“In screenplays there’s an unbalanced and maybe unfair concentration on the dialogue, and not the idea of storytelling through action. That was why it took such a long time to write. I was trying to get across what you’re seeing, but also what you’re hearing.”
Wright had to be rigorous at the script stage because on shoot days the action demanded a very specific flow, even a sort of meter and rhyme.
Take the foot chase set to ‘Focus,’ by Hocus Pocus. It “stops and starts,” Wright points out, relishing the idea of the scene construction, “because the song does. He’s running, then he hides behind a tree. Then there’s the yodeling in the song and he’s running again. That all helps motivate going into the mall, having to change, the timing and pauses. Then there’s an accordion breakdown so he’s breaking into a car, and while that solo is happening he’s trying to get the car started.”
The film’s introductory car chase and jaunty opening titles are high-key examples of Wright’s marriage of music and motion in Baby Driver, but the climactic battle between Baby and Jon Hamm’s rogue robber Buddy, set to Queen’s ’Brighton Rock,’ is a showstopping expression of the film’s A/V ambitions. Wright calls it “the complete antithesis of how it usually works, where it’s like ‘we shot this kickass action scene, let’s slap Led Zeppelin on top and see what happens.’” As with the example of 'Focus,' the progression of sounds in the song informed the action, song and scene fusing into one new whole.
Some of Wright’s song choices were such quick blasts of music that they didn’t leave room for much structure, however. That was the case with the film’s second heist sequence, set to ‘Neat Neat Neat’ by The Damned, which clocks in under three minutes.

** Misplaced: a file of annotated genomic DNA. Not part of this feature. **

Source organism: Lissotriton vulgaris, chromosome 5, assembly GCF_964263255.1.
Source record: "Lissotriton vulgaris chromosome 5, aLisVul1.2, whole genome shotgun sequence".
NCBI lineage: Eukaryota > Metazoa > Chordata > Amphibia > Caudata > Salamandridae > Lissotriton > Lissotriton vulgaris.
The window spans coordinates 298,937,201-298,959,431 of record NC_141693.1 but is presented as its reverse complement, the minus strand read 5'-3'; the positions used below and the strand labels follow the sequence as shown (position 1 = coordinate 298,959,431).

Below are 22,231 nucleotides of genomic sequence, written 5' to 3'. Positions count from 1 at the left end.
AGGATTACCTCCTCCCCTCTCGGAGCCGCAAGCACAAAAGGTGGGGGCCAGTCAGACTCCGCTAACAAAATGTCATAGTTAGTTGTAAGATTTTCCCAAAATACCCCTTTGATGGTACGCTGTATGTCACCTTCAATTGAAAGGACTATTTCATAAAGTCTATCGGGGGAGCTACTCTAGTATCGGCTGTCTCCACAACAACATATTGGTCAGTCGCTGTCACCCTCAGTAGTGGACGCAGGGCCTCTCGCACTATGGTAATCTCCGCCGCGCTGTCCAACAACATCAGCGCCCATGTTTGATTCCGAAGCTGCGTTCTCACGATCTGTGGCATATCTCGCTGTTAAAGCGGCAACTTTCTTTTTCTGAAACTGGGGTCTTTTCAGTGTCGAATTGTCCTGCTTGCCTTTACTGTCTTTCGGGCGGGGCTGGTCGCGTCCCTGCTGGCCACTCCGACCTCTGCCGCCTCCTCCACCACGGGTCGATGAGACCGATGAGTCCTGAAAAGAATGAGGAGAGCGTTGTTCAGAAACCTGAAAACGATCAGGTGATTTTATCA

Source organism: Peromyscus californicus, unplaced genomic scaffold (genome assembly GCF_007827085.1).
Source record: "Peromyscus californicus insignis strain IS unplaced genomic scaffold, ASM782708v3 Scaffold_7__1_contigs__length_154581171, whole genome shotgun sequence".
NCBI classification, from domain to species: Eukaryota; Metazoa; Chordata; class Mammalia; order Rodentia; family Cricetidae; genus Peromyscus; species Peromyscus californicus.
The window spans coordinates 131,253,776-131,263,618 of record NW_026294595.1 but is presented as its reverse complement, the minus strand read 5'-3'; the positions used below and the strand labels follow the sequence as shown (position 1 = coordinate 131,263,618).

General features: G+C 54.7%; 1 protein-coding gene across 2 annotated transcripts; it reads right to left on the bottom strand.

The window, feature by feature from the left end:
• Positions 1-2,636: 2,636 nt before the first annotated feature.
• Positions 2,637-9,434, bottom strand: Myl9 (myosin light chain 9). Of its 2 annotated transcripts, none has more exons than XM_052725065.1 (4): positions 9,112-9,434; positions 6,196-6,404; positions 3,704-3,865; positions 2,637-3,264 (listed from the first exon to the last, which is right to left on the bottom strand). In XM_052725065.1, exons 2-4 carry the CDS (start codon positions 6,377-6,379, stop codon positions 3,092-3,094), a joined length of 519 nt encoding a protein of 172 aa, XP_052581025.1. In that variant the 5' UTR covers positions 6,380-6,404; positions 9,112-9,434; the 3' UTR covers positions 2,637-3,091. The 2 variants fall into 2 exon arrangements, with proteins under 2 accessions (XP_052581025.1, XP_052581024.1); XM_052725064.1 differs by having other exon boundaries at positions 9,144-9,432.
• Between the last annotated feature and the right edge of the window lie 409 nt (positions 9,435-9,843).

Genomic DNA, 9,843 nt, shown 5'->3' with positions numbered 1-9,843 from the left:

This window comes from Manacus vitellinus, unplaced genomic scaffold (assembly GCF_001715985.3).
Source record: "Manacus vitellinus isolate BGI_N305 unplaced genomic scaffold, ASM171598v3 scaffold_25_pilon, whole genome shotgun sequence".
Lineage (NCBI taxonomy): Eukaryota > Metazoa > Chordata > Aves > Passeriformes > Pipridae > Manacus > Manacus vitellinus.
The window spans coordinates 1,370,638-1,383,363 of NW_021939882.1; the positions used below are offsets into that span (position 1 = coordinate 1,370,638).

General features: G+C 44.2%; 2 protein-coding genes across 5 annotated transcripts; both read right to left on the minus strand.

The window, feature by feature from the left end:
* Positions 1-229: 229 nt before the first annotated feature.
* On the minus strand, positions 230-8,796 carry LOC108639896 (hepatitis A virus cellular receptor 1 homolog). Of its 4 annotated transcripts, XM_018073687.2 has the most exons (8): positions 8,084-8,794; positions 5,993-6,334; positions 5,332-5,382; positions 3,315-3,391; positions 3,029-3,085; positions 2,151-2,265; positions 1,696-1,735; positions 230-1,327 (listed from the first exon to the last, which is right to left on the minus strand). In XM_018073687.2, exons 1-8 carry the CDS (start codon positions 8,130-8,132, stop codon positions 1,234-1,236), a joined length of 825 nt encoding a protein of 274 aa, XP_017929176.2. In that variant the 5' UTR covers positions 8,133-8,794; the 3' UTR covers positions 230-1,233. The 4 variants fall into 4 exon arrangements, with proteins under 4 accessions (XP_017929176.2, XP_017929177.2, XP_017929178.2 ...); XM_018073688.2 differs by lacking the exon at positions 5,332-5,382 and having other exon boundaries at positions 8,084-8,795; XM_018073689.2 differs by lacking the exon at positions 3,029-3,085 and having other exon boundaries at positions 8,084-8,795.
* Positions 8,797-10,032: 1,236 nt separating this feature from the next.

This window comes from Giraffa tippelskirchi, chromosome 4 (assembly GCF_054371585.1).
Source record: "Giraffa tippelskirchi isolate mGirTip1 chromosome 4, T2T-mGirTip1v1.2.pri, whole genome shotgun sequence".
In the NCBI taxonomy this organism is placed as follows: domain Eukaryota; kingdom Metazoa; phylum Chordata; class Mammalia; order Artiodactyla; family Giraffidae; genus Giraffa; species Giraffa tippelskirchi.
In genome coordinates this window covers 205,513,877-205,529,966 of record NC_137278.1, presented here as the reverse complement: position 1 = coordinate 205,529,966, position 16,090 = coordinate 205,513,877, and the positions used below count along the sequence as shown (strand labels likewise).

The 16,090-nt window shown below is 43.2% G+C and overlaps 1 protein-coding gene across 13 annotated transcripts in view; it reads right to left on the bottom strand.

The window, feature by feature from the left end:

Wright recalls that “Bill Pope, my cinematographer, watched the animated of that scene and said I didn’t have enough song. He said the way I’d edited the action was quicker than it would happen in actuality, and some of those stunts are going to play longer, or we’re going to want to see them longer.” The director went forward as planned, and then… “he was totally right. We shot all the stuff and it didn’t quite fit the song.”
So the production had a good concept, but “something that didn’t quite work.” Instead of using a different song Wright’s solution was elegant: shoot a bit, on he last day of production, where Baby rewinds the track.
“As far as Baby’s concerned in terms of his plan of action,” the director elaborates, “he had the perfect song, but then it screwed up because they started arguing about the masks, then they got rammed. His plan’s gone awry, and he’s got to rewind. It felt true to the character. He wants to literally get back on track.”
Some of Wright’s ideas couldn’t be worked into the final film. “One thing in the script I never shot because we couldn’t clear the track was a thing where Baby is listening to a song with a long vocal preamble, lip-syncing all the audio stuff at the start.” The track is ‘Intro’ by The Herbalist, off the Very Mercenary LP. That’s all sampled and decontextualized movie trailer dialogue, the perfect sort of intro for Baby.
That doesn't have to be a downside, however. “Maybe I can get it for the second one,” Wright suggests hopefully.